While not suiting up for an NFL team for the first time in a decade, Mitchell Schwartz has delved into other pursuits, particularly his passion of cooking.
The former All-Pro lineman posts “Mitch in the Kitch” cooking videos on YouTube, Instagram, Twitter and his blog of the same name.
The videos, which are shot in his kitchen by a professional videographer, don’t mean the right tackle, who started 7,894 consecutive snaps, has aspirations of becoming the next Food Network star or opening his own restaurant.
“I’m kind of just doing it for fun,” Schwartz exclusively shared. “I don’t know where it will lead or if it will lead to anything, but honestly, I like to eat, I like to cook and I like kind of sharing my knowledge with people.”
Food isn’t the only endeavor for Schwartz, who the Chiefs released along with left tackle Eric Fisher in March of 2021 to save more than $18 million against the salary cap.
Schwartz also has spent the 2021 season analyzing football. He posts a “Daily Dose” on social media, where he breaks down Chiefs plays along the line of scrimmage. He also appears on KCSP-AM 610 every Tuesday at 3 p.m. with Carrington Harrison and is a regular guest on Robert Mays’ The Athletic Football Show podcast.
His various multimedia gigs aren’t an indication the 32-year-old Schwartz, who had started 16 games every year since entering the league in 2012 before suffering a back injury last year, has retired.
“I’m just trying to get fully healthy,” Schwartz said, “and then I feel like I can make that determination.”
He still rehabs his back injury, which he suffered during a Week Six victory against the Buffalo Bills in 2020, a few days a week.
The injury required offseason surgery, and he is still experiencing some nerve pain.
There is no set timeline for when that discomfort will alleviate, but the good news is that it did not require a more invasive fusion surgery, which would have put his career in serious peril.
Five years into this NFL career, Schwartz had written a book called Eat My Schwartz: Our Story of NFL Football, Food, Family, and Faith with his brother, Geoff.
But he doesn’t have plans for a cookbook, joking he lacks the requisite number of recipes.
Instead he’s enjoying his “Mitch in the Kitch” posts.
Schwartz, who settled in Kansas City and is moving into a new house there, gets satisfaction when people see him around town and tell him how much they have enjoyed the videos.
“I’m kind of blown away by the amount of people that I meet here who say that they watch it and follow along,” he said.
Schwartz started messing around in the kitchen as a teenager. He would come home after school — when he didn’t have practice — and make himself a creative snack.
“I was a big, growing kid,” he said, chuckling, “so I couldn’t really make it from lunch all the way to dinner.”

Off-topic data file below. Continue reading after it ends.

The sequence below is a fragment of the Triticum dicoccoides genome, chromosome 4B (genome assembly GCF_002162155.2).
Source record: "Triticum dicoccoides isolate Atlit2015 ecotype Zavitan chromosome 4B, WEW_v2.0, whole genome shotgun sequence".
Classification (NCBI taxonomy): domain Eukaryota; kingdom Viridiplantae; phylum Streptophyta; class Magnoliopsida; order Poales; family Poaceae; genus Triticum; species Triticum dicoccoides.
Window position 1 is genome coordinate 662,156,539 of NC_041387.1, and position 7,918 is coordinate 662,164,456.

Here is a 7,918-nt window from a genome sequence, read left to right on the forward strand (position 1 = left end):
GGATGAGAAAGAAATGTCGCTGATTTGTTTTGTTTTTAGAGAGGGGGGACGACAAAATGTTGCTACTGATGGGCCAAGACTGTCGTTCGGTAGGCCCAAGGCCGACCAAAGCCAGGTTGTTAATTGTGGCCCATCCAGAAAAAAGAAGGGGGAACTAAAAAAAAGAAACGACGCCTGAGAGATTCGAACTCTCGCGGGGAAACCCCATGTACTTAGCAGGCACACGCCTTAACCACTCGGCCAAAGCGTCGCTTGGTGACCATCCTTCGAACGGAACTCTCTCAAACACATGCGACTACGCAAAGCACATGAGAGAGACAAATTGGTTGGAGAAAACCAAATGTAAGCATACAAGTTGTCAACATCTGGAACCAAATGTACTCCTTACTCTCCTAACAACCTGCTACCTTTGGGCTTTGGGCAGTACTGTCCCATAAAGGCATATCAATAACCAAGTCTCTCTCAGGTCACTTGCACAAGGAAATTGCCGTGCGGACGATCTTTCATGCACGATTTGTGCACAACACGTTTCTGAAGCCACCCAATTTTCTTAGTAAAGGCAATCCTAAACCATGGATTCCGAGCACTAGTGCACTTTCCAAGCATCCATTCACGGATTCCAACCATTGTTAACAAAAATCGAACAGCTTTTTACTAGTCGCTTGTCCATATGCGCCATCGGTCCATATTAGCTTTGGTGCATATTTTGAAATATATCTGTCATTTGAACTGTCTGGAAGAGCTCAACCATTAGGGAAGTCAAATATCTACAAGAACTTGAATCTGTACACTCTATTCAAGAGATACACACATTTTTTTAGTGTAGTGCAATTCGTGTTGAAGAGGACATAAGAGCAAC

His current focus as a cook is on becoming more well-rounded. Like a true lineman, he concerns himself with the protein first.
But he wants to create more interesting side dishes and vegetables beyond green beans, carrots and broccoli.
“I kind of get stuck in a rut with that,” Schwartz said. “You’re trying to figure out a better way to incorporate more vegetables, more variety, more flavor.”
Since Schwartz was last on the team, the Chiefs have overhauled their offensive line with five new starters.
In Week One that line featured three rookies, including center Creed Humphrey, who has received rave reviews.
Offensive line coach Andy Heck recently compared Humphrey’s smarts and football IQ to his former player.
“He’s able to really take in a lot of information and he’s got it on the first shot,” Heck said, “like Mitch Schwartz.”
Schwartz has been impressed with Heck’s new grouping.
The quartet of Humphrey, Orlando Brown, Joe Thuney and Trey Smith have started every game. Lucas Niang and Mike Remmers have both started at right tackle, Schwartz’s former position.
“The o-line’s looked good,” Schwartz said. “It’s exciting to know that this is kind of the floor of what you can expect for their performance. I think they’ll just keep getting better as they get more experience.”
While playing for the Chiefs, Schwartz used to have his offensive linemates over for dinner during NFL draft night and the kickoff weekend of college football.
They were potluck meals, but Schwartz provided the meat. KC Cattle Company, which is known for its wagyu beef, The Upper Cut and Bichelmeyer Meats are a few of his main suppliers for his steaks, burgers, ribs or brisket.
He hopes to resume those meals soon. Right now he’s being cautious.
In the Covid-19 era, he’d hate to unknowingly infect a player. But the new house he’s moving into will have a large outdoor space in the backyard with a pool and a hot tub.
“At that point,” Schwartz said, “I’ll have some nice cookouts with them.”